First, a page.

The easy way to get more signups - A/B testing ideas

The easy way to get more signups – A/B testing ideas

Gathering email addresses from prospects has become more and more difficult lately. People have become more aware of spam and are less likely to sign up to a simple popup.

How can we overcome this?

By providing a Download option for our users.

Popups are going to die

A while ago, a client of ours has asked us to increase the number of sign ups they get for their newsletter.

Their emails are a gold mine for prospects, with over 6 hours of premium content for free plus a lot more benefits.

Even with this offer, their sign up rate remained almost the same in the past months. We have tested different copy, images and formats for their sign up popups. But nothing worked.

People have started to develop a popup allergy. In addition, Hotjar recordings revealed that it takes a user only 0.2 seconds to hit the close button. They don’t even look at it.

We were forced to take another path.

A simple A/B Test idea to increase sign ups

As with everything, you should test any new feature before implementing it. It’s not uncommon for changes to backfire and hurt your KPIs.

I got this idea after landing on a really long article.

Fortunately, the site had a download option. In exchange for my email address I would get the whole thing in PDF format.

Because we’re in the EU, GDPR applies, so they had to request my permission before signing me up to their newsletter.

It was a simple 2 step sequence:

  1. They sent me a confirmation email;
  2. They sent me the PDF.

Pretty simple.

Now they’ve got one more subscriber AND I got what I wanted. That makes us both happy.

Why it might work

You might be wondering, why would people give you their email address for an article that is already on your website.

The answer is simple: time.

We really don’t have enough time to read 10k words in one go. If your piece is really good (and it should be for this strategy to work) and pretty long, people will want to read the whole thing.

If those people just found your website on Google after a quick search, they are not prepared to spend more than a few seconds on your page, as they do have something else to do.

In addition, this experiment is backed up by psychology. It’s in our nature to expect something in return for what we give (even if that thing is our email address).

If you want people to give you their emails, then you’ll have to offer something in return (even if it’s already available on your website). It’s a nice psychology trick that works over and over again.

How to implement the test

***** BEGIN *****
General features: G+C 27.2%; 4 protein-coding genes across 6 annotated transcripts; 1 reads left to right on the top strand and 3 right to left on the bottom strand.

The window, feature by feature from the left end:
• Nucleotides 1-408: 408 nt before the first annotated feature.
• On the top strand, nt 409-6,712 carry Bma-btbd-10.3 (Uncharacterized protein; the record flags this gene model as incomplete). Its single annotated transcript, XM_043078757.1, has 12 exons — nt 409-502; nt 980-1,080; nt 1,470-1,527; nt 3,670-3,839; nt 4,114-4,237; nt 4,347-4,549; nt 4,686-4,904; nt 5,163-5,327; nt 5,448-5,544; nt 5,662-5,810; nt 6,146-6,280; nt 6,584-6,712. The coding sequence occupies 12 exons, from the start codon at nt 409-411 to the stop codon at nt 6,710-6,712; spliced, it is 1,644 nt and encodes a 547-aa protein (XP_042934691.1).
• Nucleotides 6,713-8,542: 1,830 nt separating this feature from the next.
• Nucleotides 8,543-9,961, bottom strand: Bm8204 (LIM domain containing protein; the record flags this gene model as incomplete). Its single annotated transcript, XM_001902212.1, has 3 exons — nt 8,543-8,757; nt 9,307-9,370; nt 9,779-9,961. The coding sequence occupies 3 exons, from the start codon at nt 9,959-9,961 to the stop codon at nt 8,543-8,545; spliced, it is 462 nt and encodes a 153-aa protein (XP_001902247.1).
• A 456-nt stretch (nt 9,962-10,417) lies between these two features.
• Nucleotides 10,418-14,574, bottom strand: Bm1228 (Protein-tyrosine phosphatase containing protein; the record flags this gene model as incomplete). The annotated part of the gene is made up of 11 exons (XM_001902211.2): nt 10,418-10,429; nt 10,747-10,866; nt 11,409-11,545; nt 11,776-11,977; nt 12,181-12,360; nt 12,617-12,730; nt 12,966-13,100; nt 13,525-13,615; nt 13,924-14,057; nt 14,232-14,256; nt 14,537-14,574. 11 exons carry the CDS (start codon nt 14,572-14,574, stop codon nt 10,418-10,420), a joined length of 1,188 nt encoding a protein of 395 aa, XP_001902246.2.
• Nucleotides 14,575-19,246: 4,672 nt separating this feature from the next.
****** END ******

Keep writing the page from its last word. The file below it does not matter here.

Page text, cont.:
First and foremost, you have to find out your best article. The ones read by most users.

If you implement this test on a page that gets too little traffic, you won’t have enough data to analyze.

To do this, go to your Google Analytics and look under the Landing Pages report and All Pages report. Depending on your URL structure you might need to filter the results so that you’ll see only your blog articles.

Pick the first 3 or 4 (again, this depends on how much traffic you have) and convert them to PDFs. You don’t have to be a designer to do it. Just follow this link and see how easy it is to use Google Docs to create a PDF .

Next up you’ll have to setup a sequence in your email software. Once a user gives you their email, the autoresponder will send the PDF to them.

Bear in mind that if you have EU traffic, you have to comply with GDPR. If this is your case, you will need a double opt in. After a user gives you their address, send them a confirmation email. Only after they confirm you’ll send them the PDF.

What to analyze

A/B testing is useless if you don’t analyze the results. In this experiment you should track the number of sign ups and sign up rate (number of sign ups/number of users).

It’s really important to keep an eye out for other metrics as well:

  1. Make sure that your bounce rate does not increase. Depending on your implementation, copy or how you display the download option, some people might not like it. Always keep an eye on the bounce rate. If it goes up, it means that something is wrong. Of course, there can be a million reasons behind it, but if the bounce rate remains the same on your Control then there is definitely a problem with your experiment.
  2. Is your conversion rate declining? This is a risky experiment, as it involves taking users out of your website. But it can prove really well in the long run as it will get you more email addresses, which is definitely a good thing.
  3. Look for average time on page. Another really important metric to keep an eye on is the average time on page. It might go down as users will go check their emails, but if it goes down too much you should reconsider. In the end, having more email addresses can mean more business, or more frequent readers, or more leads.

It’s virtually impossible to cover all types of businesses in one article. This isn’t even the purpose. If you want more leads than you should try out this experiment and see how well it goes for you.

Bonus tip – Convert your articles into an ebook

If you think that your article is not long enough for this to work, don’t worry. 

Gather up your best articles and create an ebook out of them. If you have enough content to cover around 20 pages or so, then you are good to go.

In addition, ebooks aren’t usually free.

When a prospect sees that you are willing to offer one for free, they can be more likely to subscribe to your newsletter.

Have you tried this already? Are you planning to? Let us know down in the comments.

Dan Cucolea
I am a conversion rate optimization specialist at Ontrack Digital. I am a Spreadsheets Wizard who can translate any data into a lovely graph that even has a story behind it.
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